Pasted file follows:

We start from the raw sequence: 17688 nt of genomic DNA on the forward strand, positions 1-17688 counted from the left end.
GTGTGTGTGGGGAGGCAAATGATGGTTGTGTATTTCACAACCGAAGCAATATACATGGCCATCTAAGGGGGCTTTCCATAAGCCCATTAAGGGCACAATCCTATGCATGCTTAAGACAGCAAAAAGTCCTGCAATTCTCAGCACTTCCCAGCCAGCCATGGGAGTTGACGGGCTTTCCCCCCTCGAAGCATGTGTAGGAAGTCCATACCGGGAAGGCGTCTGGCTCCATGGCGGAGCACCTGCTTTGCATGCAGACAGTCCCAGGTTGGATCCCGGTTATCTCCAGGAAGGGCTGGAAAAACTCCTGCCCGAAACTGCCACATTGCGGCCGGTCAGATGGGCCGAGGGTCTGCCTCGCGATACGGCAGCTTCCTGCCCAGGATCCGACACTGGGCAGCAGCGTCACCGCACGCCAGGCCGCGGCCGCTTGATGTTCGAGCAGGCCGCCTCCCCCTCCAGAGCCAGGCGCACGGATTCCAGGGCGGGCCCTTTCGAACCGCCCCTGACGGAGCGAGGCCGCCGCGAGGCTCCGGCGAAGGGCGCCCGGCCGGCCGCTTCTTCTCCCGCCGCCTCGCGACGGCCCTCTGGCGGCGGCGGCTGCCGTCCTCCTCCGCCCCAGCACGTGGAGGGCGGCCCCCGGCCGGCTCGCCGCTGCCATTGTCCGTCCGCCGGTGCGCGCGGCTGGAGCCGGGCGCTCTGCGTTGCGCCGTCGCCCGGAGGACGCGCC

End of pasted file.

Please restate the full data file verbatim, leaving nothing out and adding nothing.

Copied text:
We start from the raw sequence: 17688 nt of genomic DNA on the forward strand, positions 1-17688 counted from the left end.
GTGTGTGTGGGGAGGCAAATGATGGTTGTGTATTTCACAACCGAAGCAATATACATGGCCATCTAAGGGGGCTTTCCATAAGCCCATTAAGGGCACAATCCTATGCATGCTTAAGACAGCAAAAAGTCCTGCAATTCTCAGCACTTCCCAGCCAGCCATGGGAGTTGACGGGCTTTCCCCCCTCGAAGCATGTGTAGGAAGTCCATACCGGGAAGGCGTCTGGCTCCATGGCGGAGCACCTGCTTTGCATGCAGACAGTCCCAGGTTGGATCCCGGTTATCTCCAGGAAGGGCTGGAAAAACTCCTGCCCGAAACTGCCACATTGCGGCCGGTCAGATGGGCCGAGGGTCTGCCTCGCGATACGGCAGCTTCCTGCCCAGGATCCGACACTGGGCAGCAGCGTCACCGCACGCCAGGCCGCGGCCGCTTGATGTTCGAGCAGGCCGCCTCCCCCTCCAGAGCCAGGCGCACGGATTCCAGGGCGGGCCCTTTCGAACCGCCCCTGACGGAGCGAGGCCGCCGCGAGGCTCCGGCGAAGGGCGCCCGGCCGGCCGCTTCTTCTCCCGCCGCCTCGCGACGGCCCTCTGGCGGCGGCGGCTGCCGTCCTCCTCCGCCCCAGCACGTGGAGGGCGGCCCCCGGCCGGCTCGCCGCTGCCATTGTCCGTCCGCCGGTGCGCGCGGCTGGAGCCGGGCGCTCTGCGTTGCGCCGTCGCCCGGAGGACGCGCC